BT could be required by Oftel to offer a wholesale version of Midband, the forthcoming 'sub-broadband' product that the telco has claimed will help to close Britain's broadband divide.
Sources close to the issue have told ZDNet UK that Oftel is unwilling to allow BT to monopolise the midband market, which could potentially consist of many millions of households.
Midband, which was announced by BT Retail chief executive Pierre Danon at last November's e-Summit, is based on ISDN and will give data rates of up to 128Kbps, and although it does not give a constant Web connection, it will provide always-on email.
Trials of Midband are due to start within weeks, but a commercial launch date has not been released by BT.
ZDNet UK understands that some senior figures within Oftel are determined that BT should not be the only midband retailer and that BT Wholesale must make the technology available to other Internet service providers on the same terms as it does to BT Retail.
At the e-Summit, Danon declined to speculate on whether BT would offer a wholesale version of Midband so that other ISPs could also sell it, as already happens with ADSL.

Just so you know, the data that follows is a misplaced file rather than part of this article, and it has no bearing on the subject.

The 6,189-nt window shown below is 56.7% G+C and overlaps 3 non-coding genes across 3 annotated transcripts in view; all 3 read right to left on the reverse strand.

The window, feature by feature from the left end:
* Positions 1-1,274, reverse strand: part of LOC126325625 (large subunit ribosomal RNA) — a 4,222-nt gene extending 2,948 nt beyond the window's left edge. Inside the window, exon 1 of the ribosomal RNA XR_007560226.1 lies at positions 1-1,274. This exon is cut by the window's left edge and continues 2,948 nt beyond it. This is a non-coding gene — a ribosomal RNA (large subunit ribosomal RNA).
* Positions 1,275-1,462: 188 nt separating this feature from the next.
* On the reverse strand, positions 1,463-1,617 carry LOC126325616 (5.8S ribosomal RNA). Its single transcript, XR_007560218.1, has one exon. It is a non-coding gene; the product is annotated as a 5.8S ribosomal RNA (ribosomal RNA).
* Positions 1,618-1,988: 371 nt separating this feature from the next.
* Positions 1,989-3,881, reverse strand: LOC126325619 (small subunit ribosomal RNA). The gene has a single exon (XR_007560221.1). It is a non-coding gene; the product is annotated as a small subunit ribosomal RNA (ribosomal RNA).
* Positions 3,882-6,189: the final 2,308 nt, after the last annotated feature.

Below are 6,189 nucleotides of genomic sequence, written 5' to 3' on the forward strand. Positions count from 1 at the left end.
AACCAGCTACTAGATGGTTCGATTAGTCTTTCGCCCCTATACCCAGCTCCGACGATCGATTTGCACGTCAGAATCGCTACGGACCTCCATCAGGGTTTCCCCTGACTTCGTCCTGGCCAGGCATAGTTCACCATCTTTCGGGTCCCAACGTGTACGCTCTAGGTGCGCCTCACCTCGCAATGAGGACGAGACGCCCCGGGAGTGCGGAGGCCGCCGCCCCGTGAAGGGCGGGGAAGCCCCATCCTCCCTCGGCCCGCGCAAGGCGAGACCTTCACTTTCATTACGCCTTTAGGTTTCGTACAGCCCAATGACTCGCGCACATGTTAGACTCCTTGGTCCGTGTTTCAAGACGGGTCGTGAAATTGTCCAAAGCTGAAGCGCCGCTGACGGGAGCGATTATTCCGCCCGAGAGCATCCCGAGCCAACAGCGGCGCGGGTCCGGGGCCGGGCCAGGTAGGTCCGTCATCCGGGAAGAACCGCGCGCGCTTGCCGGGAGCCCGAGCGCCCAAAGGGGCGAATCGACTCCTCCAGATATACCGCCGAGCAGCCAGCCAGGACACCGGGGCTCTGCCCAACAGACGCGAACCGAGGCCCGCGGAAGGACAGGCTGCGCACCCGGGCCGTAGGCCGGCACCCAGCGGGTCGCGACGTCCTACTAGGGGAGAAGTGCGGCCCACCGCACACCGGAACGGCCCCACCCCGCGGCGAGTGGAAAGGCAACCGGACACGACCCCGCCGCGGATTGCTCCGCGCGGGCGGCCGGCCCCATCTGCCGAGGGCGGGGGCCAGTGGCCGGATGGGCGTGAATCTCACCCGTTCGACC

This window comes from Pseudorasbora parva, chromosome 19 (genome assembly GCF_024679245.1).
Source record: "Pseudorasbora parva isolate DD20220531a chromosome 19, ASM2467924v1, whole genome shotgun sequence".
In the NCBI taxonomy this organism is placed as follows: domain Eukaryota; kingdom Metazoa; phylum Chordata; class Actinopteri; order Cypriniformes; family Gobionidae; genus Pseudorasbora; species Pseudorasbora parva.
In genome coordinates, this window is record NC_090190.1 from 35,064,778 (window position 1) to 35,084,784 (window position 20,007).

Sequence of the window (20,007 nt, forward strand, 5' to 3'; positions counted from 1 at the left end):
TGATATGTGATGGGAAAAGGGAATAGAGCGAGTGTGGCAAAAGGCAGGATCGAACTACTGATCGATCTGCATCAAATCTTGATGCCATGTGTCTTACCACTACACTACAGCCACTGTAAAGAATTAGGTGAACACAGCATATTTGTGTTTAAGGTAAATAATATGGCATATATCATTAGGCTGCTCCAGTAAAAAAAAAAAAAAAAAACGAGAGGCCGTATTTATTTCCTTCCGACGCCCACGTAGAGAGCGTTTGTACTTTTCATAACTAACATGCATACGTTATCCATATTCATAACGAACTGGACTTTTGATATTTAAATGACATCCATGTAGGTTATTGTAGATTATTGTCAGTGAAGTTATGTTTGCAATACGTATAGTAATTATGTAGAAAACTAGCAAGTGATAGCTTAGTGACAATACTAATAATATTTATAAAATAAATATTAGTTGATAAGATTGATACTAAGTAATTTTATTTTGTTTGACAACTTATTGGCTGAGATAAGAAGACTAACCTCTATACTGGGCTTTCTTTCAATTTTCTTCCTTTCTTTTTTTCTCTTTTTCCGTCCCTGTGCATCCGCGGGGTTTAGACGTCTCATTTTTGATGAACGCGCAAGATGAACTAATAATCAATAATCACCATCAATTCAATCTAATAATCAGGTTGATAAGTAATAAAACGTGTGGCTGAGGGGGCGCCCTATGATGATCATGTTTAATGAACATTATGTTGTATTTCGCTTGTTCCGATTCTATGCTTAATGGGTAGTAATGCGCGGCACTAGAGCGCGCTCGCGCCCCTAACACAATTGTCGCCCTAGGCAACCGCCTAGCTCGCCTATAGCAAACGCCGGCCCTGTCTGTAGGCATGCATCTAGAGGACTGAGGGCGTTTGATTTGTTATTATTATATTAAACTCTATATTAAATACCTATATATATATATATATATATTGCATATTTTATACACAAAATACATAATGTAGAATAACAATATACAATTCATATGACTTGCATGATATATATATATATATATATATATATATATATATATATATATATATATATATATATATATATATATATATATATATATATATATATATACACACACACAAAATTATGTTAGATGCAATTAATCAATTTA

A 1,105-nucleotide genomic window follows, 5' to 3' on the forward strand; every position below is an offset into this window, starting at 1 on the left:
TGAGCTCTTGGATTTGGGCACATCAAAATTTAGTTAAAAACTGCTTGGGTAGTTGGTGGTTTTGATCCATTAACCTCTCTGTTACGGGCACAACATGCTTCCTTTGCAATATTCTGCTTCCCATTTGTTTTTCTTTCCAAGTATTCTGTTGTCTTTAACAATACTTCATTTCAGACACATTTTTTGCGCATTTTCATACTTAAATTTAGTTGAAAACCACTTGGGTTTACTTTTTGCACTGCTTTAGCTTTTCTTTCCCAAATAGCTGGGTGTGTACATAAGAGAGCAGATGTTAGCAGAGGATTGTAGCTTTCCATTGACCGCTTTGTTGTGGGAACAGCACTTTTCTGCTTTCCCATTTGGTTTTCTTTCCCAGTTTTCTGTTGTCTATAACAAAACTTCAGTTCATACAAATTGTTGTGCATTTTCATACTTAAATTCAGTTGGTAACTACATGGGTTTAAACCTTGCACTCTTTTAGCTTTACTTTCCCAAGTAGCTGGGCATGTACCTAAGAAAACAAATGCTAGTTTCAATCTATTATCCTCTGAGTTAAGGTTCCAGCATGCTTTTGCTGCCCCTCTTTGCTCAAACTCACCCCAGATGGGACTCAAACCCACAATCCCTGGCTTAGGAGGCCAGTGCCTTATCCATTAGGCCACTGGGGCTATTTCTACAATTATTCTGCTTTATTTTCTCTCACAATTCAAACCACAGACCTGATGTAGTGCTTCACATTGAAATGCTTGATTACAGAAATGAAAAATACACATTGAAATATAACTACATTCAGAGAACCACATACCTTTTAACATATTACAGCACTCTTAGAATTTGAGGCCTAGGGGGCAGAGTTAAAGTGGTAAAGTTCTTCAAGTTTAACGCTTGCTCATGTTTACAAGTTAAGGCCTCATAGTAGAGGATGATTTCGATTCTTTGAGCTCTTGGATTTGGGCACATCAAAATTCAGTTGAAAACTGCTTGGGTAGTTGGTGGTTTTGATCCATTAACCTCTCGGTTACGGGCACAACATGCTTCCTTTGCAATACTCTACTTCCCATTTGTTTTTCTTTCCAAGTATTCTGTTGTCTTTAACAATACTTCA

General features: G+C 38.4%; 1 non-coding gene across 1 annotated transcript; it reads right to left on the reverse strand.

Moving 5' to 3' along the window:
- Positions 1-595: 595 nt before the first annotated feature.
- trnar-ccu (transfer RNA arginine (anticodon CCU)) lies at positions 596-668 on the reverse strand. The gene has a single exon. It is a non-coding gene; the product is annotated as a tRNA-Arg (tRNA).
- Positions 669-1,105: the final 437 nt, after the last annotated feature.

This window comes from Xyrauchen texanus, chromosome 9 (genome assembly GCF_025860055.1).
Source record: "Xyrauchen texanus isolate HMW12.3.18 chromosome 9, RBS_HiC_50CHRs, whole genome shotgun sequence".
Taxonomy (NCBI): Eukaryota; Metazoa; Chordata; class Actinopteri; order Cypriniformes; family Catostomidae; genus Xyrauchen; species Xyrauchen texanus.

BT is now suggesting, though, that it might well decide to offer a wholesale Midband product, without the intervention of Oftel.
"Who knows? Any potential obligations to provide a midband product on a wholesale basis could be pre-empted by an inclination to do that anyway," a BT spokesman told ZDNet UK on Monday.
"The issue [of whether to offer a wholesale version of Midband] is still under consideration, and our wholesale people are au fait with Oftel's position," the BT spokesman added.
Officially, Oftel insists that any such decision is some way down the line, and could be sparked by a complaint from an ISP after Midband hits the market.
"At this stage, we don't know whether BT will decide to make a wholesale Midband product available," said an Oftel spokesman, adding that "If an operator thinks BT are developing a monopoly in the midband market and they want BT to offer a wholesale product, we would consider it as we would with any investigation".
There is another way that Midband could come under strutiny. Oftel will conduct a general review of the UK's broadband market this summer as it implements an EU telecoms directive, and it is likely that the whole issue of Midband will be considered as part of this review.
The potential market for Midband is huge, as 97 percent of households would potentially be able to access the technology. Danon estimated last November that BT's ADSL network will reach at least 80 percent of households, with further rollout dependent on "technological progress".
This suggests that for up to 17 percent of homes -- the equivalent of 3.5 million households -- Midband will be their only chance of getting anything like an affordable broadband service if they are also not served by cable firms.
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